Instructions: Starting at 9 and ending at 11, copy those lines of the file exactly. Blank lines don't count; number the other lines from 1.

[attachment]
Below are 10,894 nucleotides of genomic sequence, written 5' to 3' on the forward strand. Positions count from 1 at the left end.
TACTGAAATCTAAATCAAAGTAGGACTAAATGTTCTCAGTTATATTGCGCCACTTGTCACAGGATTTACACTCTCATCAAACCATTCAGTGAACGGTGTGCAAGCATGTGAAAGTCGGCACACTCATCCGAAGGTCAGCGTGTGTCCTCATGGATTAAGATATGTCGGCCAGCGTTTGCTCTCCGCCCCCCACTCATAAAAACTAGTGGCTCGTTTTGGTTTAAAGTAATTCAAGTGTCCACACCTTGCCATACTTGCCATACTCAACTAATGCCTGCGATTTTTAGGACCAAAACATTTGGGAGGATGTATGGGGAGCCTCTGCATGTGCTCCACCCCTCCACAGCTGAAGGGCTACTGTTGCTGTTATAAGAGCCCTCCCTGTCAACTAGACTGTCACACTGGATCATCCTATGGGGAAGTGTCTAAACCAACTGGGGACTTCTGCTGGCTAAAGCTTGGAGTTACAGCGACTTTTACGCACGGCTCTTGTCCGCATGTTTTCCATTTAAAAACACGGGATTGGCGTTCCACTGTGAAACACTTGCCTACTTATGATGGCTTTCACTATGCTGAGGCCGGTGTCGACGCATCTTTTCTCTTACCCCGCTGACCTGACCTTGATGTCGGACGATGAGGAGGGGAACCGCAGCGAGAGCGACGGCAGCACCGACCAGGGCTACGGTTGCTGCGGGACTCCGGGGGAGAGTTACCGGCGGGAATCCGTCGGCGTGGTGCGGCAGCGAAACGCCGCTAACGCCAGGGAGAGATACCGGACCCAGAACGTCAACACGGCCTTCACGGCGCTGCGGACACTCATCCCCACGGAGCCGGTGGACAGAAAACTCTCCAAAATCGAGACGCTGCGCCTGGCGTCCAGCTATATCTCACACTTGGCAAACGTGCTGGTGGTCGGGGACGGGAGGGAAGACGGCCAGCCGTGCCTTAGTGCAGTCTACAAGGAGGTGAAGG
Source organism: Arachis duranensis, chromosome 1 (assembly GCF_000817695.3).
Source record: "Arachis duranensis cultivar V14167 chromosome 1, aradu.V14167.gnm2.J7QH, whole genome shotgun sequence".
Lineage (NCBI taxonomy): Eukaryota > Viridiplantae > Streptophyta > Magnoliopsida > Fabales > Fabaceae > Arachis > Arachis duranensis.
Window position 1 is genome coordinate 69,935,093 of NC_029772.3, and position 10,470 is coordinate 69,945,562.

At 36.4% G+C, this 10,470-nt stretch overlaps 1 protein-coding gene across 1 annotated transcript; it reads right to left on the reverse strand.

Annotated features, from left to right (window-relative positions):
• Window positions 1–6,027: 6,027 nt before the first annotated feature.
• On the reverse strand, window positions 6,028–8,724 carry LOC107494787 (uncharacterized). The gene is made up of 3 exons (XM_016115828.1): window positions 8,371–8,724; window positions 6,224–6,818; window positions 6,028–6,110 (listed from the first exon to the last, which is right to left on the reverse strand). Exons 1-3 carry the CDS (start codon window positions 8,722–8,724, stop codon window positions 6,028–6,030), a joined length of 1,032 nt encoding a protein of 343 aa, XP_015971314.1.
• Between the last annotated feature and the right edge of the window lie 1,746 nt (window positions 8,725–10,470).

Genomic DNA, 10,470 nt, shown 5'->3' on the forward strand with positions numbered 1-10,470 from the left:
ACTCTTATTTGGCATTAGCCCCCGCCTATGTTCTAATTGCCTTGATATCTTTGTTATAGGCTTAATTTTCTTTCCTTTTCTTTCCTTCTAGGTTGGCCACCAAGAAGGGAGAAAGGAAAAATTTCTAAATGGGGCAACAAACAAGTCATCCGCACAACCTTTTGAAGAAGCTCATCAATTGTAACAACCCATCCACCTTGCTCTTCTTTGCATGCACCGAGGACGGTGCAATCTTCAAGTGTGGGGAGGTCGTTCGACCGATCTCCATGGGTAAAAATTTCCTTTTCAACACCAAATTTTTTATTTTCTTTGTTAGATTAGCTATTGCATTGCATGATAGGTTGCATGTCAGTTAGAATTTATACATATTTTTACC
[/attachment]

• Window positions 1–6,027: 6,027 nt before the first annotated feature.
• On the reverse strand, window positions 6,028–8,724 carry LOC107494787 (uncharacterized). The gene is made up of 3 exons (XM_016115828.1): window positions 8,371–8,724; window positions 6,224–6,818; window positions 6,028–6,110 (listed from the first exon to the last, which is right to left on the reverse strand). Exons 1-3 carry the CDS (start codon window positions 8,722–8,724, stop codon window positions 6,028–6,030), a joined length of 1,032 nt encoding a protein of 343 aa, XP_015971314.1.
• Between the last annotated feature and the right edge of the window lie 1,746 nt (window positions 8,725–10,470).